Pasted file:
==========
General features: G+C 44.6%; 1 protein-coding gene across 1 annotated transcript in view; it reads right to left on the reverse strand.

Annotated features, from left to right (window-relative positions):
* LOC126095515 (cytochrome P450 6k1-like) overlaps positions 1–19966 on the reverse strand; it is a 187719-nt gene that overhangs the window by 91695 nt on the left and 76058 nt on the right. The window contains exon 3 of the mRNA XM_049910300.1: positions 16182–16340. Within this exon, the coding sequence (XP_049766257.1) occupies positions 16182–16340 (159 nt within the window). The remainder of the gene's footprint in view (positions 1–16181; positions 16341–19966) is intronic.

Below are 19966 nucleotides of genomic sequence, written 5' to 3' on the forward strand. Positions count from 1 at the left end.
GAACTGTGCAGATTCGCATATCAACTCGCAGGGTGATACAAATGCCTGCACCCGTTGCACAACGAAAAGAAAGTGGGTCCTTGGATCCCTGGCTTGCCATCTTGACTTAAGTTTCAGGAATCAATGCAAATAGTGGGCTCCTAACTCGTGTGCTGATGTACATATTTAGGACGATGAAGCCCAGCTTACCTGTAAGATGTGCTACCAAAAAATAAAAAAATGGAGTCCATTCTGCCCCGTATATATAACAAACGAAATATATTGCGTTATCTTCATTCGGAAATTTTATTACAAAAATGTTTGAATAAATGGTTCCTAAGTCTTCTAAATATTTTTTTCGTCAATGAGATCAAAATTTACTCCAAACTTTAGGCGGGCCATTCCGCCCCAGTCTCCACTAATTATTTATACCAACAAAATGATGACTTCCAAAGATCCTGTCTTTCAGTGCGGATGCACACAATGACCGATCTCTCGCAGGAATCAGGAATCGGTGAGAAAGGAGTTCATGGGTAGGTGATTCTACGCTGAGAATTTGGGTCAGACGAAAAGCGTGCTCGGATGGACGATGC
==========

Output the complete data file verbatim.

General features: G+C 44.6%; 1 protein-coding gene across 1 annotated transcript in view; it reads right to left on the reverse strand.

Annotated features, from left to right (window-relative positions):
* LOC126095515 (cytochrome P450 6k1-like) overlaps positions 1–19966 on the reverse strand; it is a 187719-nt gene that overhangs the window by 91695 nt on the left and 76058 nt on the right. The window contains exon 3 of the mRNA XM_049910300.1: positions 16182–16340. Within this exon, the coding sequence (XP_049766257.1) occupies positions 16182–16340 (159 nt within the window). The remainder of the gene's footprint in view (positions 1–16181; positions 16341–19966) is intronic.

Below are 19966 nucleotides of genomic sequence, written 5' to 3' on the forward strand. Positions count from 1 at the left end.
GAACTGTGCAGATTCGCATATCAACTCGCAGGGTGATACAAATGCCTGCACCCGTTGCACAACGAAAAGAAAGTGGGTCCTTGGATCCCTGGCTTGCCATCTTGACTTAAGTTTCAGGAATCAATGCAAATAGTGGGCTCCTAACTCGTGTGCTGATGTACATATTTAGGACGATGAAGCCCAGCTTACCTGTAAGATGTGCTACCAAAAAATAAAAAAATGGAGTCCATTCTGCCCCGTATATATAACAAACGAAATATATTGCGTTATCTTCATTCGGAAATTTTATTACAAAAATGTTTGAATAAATGGTTCCTAAGTCTTCTAAATATTTTTTTCGTCAATGAGATCAAAATTTACTCCAAACTTTAGGCGGGCCATTCCGCCCCAGTCTCCACTAATTATTTATACCAACAAAATGATGACTTCCAAAGATCCTGTCTTTCAGTGCGGATGCACACAATGACCGATCTCTCGCAGGAATCAGGAATCGGTGAGAAAGGAGTTCATGGGTAGGTGATTCTACGCTGAGAATTTGGGTCAGACGAAAAGCGTGCTCGGATGGACGATGC